This was the context for the dramatic and tearful speech this week from Lamb, defending herself over government arguments that she must either resign or be referred to the High Court — the aim being to secure a by-election in Longman where Labor’s 2016 election margin was only 0.8 per cent.
Lamb’s speech was the most emotional moment in the chamber since Julia Gillard’s memorable “misogyny” assault on Tony Abbott. It had a similar purpose — to divert from the real issue. The upshot was a mix of personal tragedy and rank political farce.
“One day when I was around six years old, my mum dropped me off at school and she never came to pick me up,” Lamb said. “I remember lots of tears, lots of confusion. I remember my dad trying to explain. My mother wasn’t at my seventh birthday or
any birthday after that. She wasn’t there for my school graduation, she wasn’t there for my youngest son’s graduation when he was 17 last year. In fact, they have never met.”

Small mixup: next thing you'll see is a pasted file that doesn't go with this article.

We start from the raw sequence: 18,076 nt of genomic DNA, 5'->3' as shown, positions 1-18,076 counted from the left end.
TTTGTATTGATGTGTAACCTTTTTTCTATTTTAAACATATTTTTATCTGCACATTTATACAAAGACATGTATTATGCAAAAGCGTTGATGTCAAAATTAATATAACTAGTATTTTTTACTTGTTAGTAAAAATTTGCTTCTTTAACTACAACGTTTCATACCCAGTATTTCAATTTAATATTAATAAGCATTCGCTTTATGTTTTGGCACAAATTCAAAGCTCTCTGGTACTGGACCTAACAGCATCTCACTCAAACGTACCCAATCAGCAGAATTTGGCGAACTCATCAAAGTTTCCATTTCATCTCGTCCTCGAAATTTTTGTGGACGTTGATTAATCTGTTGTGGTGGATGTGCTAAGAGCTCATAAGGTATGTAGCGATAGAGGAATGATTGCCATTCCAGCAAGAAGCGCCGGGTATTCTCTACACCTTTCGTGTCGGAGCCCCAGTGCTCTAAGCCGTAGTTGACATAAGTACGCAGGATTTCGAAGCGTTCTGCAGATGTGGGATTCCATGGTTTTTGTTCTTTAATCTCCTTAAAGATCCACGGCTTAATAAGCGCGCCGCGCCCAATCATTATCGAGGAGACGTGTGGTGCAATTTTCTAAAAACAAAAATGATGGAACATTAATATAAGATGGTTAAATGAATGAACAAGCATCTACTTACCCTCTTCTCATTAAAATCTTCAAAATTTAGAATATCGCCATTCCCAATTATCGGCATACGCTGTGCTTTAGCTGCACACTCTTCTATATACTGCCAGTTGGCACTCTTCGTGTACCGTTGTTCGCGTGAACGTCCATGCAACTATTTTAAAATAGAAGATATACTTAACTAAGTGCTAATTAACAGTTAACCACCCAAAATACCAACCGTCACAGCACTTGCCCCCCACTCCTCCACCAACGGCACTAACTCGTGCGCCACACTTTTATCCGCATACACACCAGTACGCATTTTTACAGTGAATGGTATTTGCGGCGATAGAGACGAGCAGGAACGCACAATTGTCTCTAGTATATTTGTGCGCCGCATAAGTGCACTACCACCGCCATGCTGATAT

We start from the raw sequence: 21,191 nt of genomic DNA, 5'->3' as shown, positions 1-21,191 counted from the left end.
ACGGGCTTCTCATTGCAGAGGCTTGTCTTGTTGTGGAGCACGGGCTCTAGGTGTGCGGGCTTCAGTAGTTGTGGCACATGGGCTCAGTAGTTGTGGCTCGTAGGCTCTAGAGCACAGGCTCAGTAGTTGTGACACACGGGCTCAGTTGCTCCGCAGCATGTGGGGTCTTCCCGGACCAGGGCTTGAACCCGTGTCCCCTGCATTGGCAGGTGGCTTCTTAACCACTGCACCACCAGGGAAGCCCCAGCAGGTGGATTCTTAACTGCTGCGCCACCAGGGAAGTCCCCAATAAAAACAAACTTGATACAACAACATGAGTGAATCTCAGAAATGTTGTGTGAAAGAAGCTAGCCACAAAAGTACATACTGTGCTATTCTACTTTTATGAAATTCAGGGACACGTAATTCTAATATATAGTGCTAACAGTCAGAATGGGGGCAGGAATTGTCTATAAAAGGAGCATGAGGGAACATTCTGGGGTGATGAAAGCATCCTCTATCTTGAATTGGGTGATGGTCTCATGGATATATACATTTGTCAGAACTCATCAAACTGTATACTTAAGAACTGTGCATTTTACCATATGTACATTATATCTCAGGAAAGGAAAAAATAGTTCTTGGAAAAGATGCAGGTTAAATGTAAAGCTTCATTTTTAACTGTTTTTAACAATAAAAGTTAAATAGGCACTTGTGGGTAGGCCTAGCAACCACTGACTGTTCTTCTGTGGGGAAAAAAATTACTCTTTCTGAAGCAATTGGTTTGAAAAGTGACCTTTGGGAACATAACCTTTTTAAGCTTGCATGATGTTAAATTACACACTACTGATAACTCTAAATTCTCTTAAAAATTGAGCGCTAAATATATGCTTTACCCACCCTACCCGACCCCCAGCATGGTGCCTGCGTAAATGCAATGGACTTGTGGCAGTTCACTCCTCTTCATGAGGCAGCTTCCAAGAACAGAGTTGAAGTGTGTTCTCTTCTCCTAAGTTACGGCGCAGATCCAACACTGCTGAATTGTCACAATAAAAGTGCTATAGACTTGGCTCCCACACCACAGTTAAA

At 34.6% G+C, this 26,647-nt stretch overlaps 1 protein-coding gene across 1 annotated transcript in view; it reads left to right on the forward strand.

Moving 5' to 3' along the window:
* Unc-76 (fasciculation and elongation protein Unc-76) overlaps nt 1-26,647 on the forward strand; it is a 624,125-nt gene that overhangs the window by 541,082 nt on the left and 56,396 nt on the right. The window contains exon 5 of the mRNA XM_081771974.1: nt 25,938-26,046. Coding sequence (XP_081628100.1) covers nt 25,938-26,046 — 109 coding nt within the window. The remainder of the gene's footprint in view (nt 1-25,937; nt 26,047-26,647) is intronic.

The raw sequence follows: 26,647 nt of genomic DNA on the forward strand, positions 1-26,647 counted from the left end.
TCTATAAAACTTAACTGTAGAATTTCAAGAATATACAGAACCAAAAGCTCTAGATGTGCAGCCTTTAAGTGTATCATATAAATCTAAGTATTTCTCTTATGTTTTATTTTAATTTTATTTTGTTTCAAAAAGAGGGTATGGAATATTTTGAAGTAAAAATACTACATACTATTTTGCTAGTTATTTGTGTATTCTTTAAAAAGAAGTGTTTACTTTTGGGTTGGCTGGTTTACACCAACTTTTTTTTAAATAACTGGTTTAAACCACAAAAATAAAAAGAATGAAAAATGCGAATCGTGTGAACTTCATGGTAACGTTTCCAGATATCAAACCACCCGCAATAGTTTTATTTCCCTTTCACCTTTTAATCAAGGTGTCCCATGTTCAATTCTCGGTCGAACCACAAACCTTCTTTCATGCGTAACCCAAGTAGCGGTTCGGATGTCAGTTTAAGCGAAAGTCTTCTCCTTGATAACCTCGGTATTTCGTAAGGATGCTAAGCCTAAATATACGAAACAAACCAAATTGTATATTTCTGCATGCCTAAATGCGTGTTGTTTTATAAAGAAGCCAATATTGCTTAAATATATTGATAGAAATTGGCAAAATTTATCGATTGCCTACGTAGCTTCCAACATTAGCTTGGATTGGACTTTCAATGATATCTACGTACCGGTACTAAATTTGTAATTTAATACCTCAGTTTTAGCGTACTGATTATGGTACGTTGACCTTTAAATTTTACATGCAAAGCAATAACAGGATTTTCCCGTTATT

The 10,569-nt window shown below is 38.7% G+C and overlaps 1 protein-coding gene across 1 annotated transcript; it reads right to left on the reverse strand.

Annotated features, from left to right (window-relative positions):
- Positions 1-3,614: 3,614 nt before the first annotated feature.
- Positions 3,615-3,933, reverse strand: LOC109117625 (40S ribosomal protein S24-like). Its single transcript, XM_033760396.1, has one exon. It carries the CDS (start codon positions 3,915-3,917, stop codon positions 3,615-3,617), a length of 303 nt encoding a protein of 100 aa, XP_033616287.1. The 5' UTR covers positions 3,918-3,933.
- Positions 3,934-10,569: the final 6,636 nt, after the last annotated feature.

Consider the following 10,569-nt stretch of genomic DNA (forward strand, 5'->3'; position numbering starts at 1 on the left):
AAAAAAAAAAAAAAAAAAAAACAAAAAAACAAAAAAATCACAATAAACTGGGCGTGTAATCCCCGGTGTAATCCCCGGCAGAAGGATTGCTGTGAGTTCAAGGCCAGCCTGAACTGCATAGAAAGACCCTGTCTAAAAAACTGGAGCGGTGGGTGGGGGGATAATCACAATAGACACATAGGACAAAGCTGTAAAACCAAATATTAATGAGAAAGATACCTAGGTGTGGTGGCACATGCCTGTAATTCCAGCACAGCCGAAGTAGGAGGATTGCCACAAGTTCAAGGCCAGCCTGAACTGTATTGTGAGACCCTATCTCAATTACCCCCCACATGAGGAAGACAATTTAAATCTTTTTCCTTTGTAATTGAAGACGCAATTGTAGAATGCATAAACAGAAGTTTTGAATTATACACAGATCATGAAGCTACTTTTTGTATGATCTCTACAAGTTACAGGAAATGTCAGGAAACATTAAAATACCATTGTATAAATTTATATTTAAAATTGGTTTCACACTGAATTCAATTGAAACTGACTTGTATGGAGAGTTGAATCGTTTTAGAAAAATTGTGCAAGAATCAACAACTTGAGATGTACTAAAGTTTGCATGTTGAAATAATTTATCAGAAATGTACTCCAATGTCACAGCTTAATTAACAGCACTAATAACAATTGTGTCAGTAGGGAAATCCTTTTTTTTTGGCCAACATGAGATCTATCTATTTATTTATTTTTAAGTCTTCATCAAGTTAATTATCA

Lamb said that if her mother carried her own share of “pain and trauma” and “if it’s anything like mine” then she “wouldn’t wish that on anybody”. She said: “I carry hurt, I carry disappointment, it is fair to say I still carry a fair bit of anger.”
Her justification for the speech, Lamb said, was because telling people she had personal circumstances “wasn’t enough for the political attacks to back off”. She called upon her opponents to stop attacking her family life. On the pivotal question, Lamb said she had taken “all reasonable steps” to renounce her British citizenship and this included trying unsuccessfully to obtain her parents’ marriage certificate as requested by British authorities.